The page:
GE Lighting LED lights help MetLife save $360,000 a year

By Editor


Greentech Lead America: GE Lighting announced that it has helped MetLife save nearly $360,000 a year by installing Evolve LED outdoor lighting in parking at 10 office locations and switching to more energy-efficient T8 fluorescent indoor lighting at its 650,000-square-foot administrative center in St. Louis.

Combined, these lighting solutions will save MetLife approximately $360,000 a year while consuming about 3.5 million fewer kilowatt hours (kWhs) of electricity.

Beginning in February 2010, MetLife began replacing existing high-pressure sodium and metal halide parking lot lights at eight administrative facilities and two data centers in several states, including New Jersey, Ohio and Rhode Island.

The lots, comprising 700 parking spaces and 100 fixtures on average, are now lit by GE’s ecomagination  Evolve LED Area Lights. Combined, the more than 1,000 Evolve LED Area Lights will reduce MetLife’s electricity use approximately 1.1 million kWhs a year, totaling a $164,000 savings.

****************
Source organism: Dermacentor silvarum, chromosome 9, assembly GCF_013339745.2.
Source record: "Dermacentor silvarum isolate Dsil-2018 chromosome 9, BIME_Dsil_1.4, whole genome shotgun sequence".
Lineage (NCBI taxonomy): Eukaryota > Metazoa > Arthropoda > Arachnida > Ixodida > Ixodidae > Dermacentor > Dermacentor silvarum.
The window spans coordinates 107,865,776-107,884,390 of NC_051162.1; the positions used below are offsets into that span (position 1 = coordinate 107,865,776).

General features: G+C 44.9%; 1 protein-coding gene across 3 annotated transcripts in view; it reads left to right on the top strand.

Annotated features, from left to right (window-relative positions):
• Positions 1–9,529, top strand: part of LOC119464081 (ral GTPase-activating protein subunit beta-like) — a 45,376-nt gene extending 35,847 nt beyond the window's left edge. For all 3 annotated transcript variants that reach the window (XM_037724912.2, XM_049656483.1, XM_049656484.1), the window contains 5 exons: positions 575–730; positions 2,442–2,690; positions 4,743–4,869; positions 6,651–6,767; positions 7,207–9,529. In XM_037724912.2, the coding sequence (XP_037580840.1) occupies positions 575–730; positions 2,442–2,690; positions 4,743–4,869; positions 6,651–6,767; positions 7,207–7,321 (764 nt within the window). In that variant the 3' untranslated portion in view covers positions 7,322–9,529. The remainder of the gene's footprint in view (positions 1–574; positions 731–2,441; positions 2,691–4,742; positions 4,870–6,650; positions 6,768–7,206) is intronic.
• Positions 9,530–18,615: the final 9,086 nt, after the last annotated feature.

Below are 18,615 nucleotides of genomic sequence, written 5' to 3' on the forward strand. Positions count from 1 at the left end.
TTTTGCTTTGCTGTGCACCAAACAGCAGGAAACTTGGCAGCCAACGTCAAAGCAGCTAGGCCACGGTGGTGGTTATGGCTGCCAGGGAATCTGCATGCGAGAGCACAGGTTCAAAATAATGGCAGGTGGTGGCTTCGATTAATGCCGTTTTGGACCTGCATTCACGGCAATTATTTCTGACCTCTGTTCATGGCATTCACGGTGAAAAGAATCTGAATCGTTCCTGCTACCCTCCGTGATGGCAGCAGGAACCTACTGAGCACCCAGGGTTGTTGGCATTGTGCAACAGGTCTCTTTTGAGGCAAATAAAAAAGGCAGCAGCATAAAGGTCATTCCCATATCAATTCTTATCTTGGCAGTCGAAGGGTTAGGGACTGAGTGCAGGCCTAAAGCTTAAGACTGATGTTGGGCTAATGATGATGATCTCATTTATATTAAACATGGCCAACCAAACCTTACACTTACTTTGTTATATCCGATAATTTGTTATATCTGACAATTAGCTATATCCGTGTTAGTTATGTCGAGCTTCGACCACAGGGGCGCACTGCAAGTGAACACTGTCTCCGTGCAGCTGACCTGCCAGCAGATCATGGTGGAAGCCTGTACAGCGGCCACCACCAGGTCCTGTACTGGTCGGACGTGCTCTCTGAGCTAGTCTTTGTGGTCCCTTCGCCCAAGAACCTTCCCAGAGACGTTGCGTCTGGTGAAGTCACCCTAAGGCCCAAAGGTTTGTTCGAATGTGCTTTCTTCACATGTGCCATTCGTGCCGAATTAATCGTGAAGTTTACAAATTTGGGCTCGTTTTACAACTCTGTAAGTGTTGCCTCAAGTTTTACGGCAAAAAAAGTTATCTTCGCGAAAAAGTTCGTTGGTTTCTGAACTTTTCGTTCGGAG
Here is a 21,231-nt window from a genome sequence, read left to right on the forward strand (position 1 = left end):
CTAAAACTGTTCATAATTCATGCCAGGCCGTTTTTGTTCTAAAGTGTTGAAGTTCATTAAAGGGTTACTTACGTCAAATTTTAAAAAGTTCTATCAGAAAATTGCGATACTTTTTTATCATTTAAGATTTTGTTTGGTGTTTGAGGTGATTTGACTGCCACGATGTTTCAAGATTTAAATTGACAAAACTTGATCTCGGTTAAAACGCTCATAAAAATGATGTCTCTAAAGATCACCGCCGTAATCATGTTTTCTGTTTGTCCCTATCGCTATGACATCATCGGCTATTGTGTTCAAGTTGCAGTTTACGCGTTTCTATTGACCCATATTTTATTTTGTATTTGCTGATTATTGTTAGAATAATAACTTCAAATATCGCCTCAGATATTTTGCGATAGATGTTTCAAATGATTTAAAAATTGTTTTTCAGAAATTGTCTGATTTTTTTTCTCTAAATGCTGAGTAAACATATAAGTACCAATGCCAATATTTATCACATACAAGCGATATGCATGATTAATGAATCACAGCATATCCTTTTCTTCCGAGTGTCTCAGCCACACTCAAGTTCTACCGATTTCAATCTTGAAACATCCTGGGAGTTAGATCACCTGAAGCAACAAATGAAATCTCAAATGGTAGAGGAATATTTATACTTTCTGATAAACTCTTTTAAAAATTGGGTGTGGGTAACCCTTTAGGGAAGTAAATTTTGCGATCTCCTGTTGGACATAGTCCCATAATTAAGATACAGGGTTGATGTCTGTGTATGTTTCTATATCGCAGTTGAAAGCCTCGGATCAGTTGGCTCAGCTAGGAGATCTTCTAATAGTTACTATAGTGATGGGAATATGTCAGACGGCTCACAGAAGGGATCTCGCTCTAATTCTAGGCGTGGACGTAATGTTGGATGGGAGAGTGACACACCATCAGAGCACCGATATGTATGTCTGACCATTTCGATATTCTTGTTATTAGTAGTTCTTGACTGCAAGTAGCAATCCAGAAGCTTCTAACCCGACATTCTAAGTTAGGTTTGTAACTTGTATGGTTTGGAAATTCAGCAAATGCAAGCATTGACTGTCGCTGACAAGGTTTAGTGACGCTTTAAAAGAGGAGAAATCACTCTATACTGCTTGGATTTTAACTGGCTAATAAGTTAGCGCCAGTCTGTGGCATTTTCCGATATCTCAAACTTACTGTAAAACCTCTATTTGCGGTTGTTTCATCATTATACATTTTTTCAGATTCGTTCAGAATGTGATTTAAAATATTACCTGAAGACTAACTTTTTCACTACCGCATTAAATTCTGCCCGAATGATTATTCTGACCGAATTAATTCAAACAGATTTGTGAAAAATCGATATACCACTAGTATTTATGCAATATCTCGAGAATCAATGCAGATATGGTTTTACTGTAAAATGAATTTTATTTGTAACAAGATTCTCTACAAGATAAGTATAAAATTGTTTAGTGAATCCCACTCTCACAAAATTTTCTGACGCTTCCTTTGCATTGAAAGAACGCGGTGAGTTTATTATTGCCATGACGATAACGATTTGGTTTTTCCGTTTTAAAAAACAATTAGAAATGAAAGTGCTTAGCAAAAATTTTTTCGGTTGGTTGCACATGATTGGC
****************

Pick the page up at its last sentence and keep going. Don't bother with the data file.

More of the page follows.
Pleased with the progress of its LED parking lot lighting project, MetLife went in search of additional energy savings, turning its attention to new fluorescent office lighting at its 650,000-square-foot administrative facility in St. Louis.

More than 7,000 old T12 fixtures consuming nearly 5.1 million kWhs a year dominated ceilings in the two-story building, home to 950 MetLife associates. GE Lighting experts performed a walkthrough and recommended a simplified design—lamps of many types, sizes and colors would be changed to a single lamp type using one of two ballast types.

Nearly 13,000 GE F28 T8 linear fluorescent lamps were installed at the St. Louis office. The new LFL design also utilizes more than 8,000 of GE’s UltraStart Programmed Start ballasts and a handful of UltraStart dimming ballasts.

GE’s complete office lighting solution saves about 2.4 million kWhs of electricity a year, a $196,000 utility cost reduction. MetLife expects to invest these savings back into the system, possibly adding photo cells, motion sensors and control options to optimize efficiency.

Also read: GE: Five commercial lighting trends to watch in the year ahead

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